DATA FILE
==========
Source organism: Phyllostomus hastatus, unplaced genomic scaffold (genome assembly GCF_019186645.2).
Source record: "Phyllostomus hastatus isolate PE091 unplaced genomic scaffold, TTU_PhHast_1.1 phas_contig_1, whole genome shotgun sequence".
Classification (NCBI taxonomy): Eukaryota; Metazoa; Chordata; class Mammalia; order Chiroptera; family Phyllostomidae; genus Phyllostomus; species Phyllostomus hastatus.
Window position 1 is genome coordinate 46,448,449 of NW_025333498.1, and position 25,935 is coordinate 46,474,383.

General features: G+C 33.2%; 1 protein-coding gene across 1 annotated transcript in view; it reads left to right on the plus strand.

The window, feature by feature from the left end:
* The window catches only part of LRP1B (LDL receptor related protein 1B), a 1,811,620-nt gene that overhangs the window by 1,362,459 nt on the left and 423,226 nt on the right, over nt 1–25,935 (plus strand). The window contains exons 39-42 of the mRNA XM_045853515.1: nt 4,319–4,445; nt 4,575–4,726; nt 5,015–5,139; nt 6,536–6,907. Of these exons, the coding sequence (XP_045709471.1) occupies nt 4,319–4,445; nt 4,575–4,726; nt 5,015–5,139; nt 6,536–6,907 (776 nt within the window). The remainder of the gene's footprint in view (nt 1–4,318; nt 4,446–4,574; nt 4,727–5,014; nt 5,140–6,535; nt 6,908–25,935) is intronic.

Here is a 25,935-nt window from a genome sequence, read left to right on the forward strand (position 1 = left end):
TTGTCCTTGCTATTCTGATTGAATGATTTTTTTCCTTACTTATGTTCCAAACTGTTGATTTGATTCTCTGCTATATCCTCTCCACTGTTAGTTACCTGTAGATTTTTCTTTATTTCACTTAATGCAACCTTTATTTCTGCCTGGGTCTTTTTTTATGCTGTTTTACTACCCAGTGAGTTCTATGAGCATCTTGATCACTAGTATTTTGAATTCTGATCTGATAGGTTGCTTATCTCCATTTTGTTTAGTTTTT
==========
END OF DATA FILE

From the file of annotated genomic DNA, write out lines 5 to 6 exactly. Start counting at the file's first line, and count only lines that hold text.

General features: G+C 33.2%; 1 protein-coding gene across 1 annotated transcript in view; it reads left to right on the plus strand.

The window, feature by feature from the left end: